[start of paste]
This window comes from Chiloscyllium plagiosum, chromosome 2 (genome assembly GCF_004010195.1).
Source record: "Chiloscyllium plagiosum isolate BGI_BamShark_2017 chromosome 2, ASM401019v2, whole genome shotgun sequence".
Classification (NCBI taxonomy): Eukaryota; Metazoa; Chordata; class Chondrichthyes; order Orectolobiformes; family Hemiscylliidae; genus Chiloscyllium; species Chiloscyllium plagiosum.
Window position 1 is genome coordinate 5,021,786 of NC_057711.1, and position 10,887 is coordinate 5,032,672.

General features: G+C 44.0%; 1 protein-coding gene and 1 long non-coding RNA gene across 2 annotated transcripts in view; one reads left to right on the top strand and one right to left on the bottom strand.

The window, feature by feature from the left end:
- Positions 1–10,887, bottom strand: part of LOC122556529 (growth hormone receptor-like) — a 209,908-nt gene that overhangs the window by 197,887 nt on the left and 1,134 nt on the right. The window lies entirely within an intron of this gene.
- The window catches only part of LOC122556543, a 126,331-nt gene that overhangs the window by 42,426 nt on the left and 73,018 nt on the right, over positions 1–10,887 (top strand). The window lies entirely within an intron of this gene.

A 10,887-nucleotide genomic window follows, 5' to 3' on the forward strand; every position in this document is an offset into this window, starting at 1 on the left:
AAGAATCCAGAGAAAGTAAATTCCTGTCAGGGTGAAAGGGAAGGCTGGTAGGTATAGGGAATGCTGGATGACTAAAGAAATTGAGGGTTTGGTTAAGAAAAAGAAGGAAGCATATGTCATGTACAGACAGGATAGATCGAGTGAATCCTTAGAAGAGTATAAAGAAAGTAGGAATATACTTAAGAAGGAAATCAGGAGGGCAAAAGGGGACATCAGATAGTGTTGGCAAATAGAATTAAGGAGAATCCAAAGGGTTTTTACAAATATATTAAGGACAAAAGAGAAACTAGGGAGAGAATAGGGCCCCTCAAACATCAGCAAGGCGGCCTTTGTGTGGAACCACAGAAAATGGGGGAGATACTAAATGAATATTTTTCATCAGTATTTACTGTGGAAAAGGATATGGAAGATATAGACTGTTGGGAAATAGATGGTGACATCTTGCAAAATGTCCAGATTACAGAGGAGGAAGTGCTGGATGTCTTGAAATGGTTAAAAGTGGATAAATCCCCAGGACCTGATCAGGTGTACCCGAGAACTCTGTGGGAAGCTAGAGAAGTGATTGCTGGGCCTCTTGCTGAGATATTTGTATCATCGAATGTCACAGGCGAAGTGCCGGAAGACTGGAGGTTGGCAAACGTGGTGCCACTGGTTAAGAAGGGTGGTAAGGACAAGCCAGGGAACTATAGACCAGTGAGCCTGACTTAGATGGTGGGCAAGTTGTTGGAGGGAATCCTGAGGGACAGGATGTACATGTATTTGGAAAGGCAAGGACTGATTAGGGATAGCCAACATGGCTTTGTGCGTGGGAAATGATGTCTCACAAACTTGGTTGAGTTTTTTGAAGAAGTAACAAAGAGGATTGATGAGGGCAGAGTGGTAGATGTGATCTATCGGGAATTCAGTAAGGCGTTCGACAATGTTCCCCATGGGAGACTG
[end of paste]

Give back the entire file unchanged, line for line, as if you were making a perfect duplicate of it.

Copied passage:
This window comes from Chiloscyllium plagiosum, chromosome 2 (genome assembly GCF_004010195.1).
Source record: "Chiloscyllium plagiosum isolate BGI_BamShark_2017 chromosome 2, ASM401019v2, whole genome shotgun sequence".
Classification (NCBI taxonomy): Eukaryota; Metazoa; Chordata; class Chondrichthyes; order Orectolobiformes; family Hemiscylliidae; genus Chiloscyllium; species Chiloscyllium plagiosum.
Window position 1 is genome coordinate 5,021,786 of NC_057711.1, and position 10,887 is coordinate 5,032,672.

General features: G+C 44.0%; 1 protein-coding gene and 1 long non-coding RNA gene across 2 annotated transcripts in view; one reads left to right on the top strand and one right to left on the bottom strand.

The window, feature by feature from the left end:
- Positions 1–10,887, bottom strand: part of LOC122556529 (growth hormone receptor-like) — a 209,908-nt gene that overhangs the window by 197,887 nt on the left and 1,134 nt on the right. The window lies entirely within an intron of this gene.
- The window catches only part of LOC122556543, a 126,331-nt gene that overhangs the window by 42,426 nt on the left and 73,018 nt on the right, over positions 1–10,887 (top strand). The window lies entirely within an intron of this gene.

A 10,887-nucleotide genomic window follows, 5' to 3' on the forward strand; every position in this document is an offset into this window, starting at 1 on the left:
AAGAATCCAGAGAAAGTAAATTCCTGTCAGGGTGAAAGGGAAGGCTGGTAGGTATAGGGAATGCTGGATGACTAAAGAAATTGAGGGTTTGGTTAAGAAAAAGAAGGAAGCATATGTCATGTACAGACAGGATAGATCGAGTGAATCCTTAGAAGAGTATAAAGAAAGTAGGAATATACTTAAGAAGGAAATCAGGAGGGCAAAAGGGGACATCAGATAGTGTTGGCAAATAGAATTAAGGAGAATCCAAAGGGTTTTTACAAATATATTAAGGACAAAAGAGAAACTAGGGAGAGAATAGGGCCCCTCAAACATCAGCAAGGCGGCCTTTGTGTGGAACCACAGAAAATGGGGGAGATACTAAATGAATATTTTTCATCAGTATTTACTGTGGAAAAGGATATGGAAGATATAGACTGTTGGGAAATAGATGGTGACATCTTGCAAAATGTCCAGATTACAGAGGAGGAAGTGCTGGATGTCTTGAAATGGTTAAAAGTGGATAAATCCCCAGGACCTGATCAGGTGTACCCGAGAACTCTGTGGGAAGCTAGAGAAGTGATTGCTGGGCCTCTTGCTGAGATATTTGTATCATCGAATGTCACAGGCGAAGTGCCGGAAGACTGGAGGTTGGCAAACGTGGTGCCACTGGTTAAGAAGGGTGGTAAGGACAAGCCAGGGAACTATAGACCAGTGAGCCTGACTTAGATGGTGGGCAAGTTGTTGGAGGGAATCCTGAGGGACAGGATGTACATGTATTTGGAAAGGCAAGGACTGATTAGGGATAGCCAACATGGCTTTGTGCGTGGGAAATGATGTCTCACAAACTTGGTTGAGTTTTTTGAAGAAGTAACAAAGAGGATTGATGAGGGCAGAGTGGTAGATGTGATCTATCGGGAATTCAGTAAGGCGTTCGACAATGTTCCCCATGGGAGACTG